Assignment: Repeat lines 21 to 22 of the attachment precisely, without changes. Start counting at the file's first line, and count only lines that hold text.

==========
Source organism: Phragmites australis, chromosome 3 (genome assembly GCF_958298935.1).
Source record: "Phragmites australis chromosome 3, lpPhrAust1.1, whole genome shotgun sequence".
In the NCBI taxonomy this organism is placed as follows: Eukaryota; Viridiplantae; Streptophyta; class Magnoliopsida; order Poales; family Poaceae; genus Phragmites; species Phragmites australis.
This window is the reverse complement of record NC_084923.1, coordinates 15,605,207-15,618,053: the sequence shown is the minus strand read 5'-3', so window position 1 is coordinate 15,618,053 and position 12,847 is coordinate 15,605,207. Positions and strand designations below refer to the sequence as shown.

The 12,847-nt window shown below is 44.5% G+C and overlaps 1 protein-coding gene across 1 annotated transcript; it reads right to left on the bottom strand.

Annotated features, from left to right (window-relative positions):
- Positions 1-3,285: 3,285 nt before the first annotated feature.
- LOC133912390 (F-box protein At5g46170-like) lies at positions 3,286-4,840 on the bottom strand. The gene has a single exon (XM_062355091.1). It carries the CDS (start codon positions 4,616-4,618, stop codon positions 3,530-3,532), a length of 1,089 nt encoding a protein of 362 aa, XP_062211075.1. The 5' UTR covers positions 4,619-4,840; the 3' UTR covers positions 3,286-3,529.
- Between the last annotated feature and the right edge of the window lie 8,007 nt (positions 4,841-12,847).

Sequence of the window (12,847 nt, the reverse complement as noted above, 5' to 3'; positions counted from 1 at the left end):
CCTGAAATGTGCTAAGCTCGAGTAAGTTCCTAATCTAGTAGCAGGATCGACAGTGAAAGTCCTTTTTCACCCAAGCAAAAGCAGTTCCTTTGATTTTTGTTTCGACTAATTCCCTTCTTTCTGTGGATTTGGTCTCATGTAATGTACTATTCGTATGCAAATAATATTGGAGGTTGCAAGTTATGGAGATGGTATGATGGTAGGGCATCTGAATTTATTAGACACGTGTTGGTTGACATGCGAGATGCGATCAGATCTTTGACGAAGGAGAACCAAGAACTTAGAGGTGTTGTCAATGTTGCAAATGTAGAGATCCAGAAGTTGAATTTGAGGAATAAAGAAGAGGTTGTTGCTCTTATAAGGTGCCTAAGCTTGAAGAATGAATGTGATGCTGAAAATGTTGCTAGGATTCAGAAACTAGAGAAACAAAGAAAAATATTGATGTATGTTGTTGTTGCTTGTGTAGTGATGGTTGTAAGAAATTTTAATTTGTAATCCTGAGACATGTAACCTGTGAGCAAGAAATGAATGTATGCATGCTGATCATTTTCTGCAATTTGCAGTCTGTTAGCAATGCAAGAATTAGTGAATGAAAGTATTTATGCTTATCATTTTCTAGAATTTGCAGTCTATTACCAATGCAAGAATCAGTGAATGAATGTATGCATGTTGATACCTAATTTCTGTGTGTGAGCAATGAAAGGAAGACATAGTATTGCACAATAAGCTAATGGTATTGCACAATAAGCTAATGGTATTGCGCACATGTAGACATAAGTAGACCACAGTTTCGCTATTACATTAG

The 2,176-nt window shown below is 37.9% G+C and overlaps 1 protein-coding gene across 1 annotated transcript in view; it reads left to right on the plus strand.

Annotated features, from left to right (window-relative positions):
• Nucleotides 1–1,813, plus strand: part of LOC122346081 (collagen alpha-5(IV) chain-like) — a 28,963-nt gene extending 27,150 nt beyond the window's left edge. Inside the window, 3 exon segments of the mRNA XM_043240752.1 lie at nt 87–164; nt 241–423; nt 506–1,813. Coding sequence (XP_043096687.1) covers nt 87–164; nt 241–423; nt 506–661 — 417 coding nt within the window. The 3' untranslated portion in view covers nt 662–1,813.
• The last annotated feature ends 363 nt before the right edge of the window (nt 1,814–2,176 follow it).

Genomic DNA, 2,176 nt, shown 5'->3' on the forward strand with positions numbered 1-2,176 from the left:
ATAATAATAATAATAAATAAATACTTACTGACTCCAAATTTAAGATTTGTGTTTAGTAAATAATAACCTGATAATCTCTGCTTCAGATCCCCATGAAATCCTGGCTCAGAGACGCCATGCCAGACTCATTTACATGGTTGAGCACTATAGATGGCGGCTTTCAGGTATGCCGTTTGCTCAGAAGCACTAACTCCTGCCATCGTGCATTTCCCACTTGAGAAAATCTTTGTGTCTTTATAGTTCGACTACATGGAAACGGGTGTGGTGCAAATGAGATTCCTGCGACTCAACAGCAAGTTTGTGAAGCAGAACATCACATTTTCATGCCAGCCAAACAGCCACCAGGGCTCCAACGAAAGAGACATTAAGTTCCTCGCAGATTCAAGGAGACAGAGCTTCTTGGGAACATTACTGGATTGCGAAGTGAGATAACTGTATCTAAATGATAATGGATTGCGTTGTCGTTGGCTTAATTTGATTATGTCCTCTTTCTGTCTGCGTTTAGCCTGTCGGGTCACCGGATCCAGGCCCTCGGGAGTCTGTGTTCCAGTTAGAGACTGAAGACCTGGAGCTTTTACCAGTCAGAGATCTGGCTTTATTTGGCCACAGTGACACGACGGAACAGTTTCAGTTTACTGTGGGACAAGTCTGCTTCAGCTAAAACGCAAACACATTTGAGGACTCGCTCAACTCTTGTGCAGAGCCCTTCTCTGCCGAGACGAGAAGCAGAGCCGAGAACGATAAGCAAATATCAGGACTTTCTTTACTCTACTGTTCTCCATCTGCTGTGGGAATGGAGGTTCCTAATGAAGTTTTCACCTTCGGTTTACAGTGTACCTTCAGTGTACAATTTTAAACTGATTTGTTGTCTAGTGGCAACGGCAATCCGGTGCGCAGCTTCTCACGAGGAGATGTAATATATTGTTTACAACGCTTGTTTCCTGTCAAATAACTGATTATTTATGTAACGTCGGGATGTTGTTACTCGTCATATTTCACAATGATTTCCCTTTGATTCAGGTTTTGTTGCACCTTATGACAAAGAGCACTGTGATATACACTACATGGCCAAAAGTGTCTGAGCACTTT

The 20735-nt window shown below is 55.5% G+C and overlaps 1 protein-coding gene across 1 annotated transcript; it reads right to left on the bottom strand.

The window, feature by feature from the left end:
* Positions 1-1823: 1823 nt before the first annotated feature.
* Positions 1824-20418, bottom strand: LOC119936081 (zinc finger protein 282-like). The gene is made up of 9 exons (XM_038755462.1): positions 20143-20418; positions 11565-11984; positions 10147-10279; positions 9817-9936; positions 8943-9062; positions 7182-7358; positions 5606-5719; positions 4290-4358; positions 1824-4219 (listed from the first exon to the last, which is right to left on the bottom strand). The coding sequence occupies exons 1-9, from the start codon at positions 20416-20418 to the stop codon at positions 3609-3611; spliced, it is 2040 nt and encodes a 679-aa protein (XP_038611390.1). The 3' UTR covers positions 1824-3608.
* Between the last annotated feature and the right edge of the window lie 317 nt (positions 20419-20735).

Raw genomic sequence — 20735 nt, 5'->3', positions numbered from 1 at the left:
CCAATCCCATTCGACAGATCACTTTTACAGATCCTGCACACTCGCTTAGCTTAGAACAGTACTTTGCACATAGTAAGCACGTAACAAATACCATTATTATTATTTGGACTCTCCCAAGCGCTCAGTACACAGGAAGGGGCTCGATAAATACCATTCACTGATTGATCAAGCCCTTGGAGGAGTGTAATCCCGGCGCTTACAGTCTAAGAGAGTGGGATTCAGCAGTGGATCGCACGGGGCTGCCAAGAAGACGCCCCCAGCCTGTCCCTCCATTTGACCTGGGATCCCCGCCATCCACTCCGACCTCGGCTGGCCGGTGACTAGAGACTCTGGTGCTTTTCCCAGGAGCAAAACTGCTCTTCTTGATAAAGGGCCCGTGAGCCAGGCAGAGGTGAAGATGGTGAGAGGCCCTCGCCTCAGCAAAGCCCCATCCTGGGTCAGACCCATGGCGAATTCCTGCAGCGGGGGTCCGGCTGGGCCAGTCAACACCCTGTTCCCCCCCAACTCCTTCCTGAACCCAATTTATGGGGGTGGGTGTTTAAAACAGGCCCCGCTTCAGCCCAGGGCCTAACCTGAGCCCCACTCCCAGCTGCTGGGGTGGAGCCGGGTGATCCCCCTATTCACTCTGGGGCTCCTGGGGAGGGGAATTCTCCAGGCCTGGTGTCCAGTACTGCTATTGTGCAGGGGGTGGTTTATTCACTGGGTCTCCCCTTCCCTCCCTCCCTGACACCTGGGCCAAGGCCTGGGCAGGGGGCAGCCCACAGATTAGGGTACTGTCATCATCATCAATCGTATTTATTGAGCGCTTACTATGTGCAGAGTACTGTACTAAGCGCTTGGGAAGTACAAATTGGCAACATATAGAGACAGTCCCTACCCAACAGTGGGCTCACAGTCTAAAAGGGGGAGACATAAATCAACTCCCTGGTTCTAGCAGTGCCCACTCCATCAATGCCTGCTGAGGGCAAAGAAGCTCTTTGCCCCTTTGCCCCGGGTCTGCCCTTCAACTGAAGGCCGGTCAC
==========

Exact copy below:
* Positions 1824-20418, bottom strand: LOC119936081 (zinc finger protein 282-like). The gene is made up of 9 exons (XM_038755462.1): positions 20143-20418; positions 11565-11984; positions 10147-10279; positions 9817-9936; positions 8943-9062; positions 7182-7358; positions 5606-5719; positions 4290-4358; positions 1824-4219 (listed from the first exon to the last, which is right to left on the bottom strand). The coding sequence occupies exons 1-9, from the start codon at positions 20416-20418 to the stop codon at positions 3609-3611; spliced, it is 2040 nt and encodes a 679-aa protein (XP_038611390.1). The 3' UTR covers positions 1824-3608.
* Between the last annotated feature and the right edge of the window lie 317 nt (positions 20419-20735).